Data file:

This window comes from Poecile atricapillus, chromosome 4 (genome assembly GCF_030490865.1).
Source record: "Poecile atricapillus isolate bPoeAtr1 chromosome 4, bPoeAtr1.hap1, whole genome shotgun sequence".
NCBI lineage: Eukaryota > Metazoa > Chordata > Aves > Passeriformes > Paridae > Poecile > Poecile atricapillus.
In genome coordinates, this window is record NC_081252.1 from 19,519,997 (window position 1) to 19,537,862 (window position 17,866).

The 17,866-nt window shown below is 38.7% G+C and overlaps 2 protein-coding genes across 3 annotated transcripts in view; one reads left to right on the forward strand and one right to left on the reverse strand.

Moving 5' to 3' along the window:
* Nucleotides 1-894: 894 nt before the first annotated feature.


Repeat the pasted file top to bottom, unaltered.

This window comes from Poecile atricapillus, chromosome 4 (genome assembly GCF_030490865.1).
Source record: "Poecile atricapillus isolate bPoeAtr1 chromosome 4, bPoeAtr1.hap1, whole genome shotgun sequence".
NCBI lineage: Eukaryota > Metazoa > Chordata > Aves > Passeriformes > Paridae > Poecile > Poecile atricapillus.
In genome coordinates, this window is record NC_081252.1 from 19,519,997 (window position 1) to 19,537,862 (window position 17,866).

The 17,866-nt window shown below is 38.7% G+C and overlaps 2 protein-coding genes across 3 annotated transcripts in view; one reads left to right on the forward strand and one right to left on the reverse strand.

Moving 5' to 3' along the window:
* Nucleotides 1-894: 894 nt before the first annotated feature.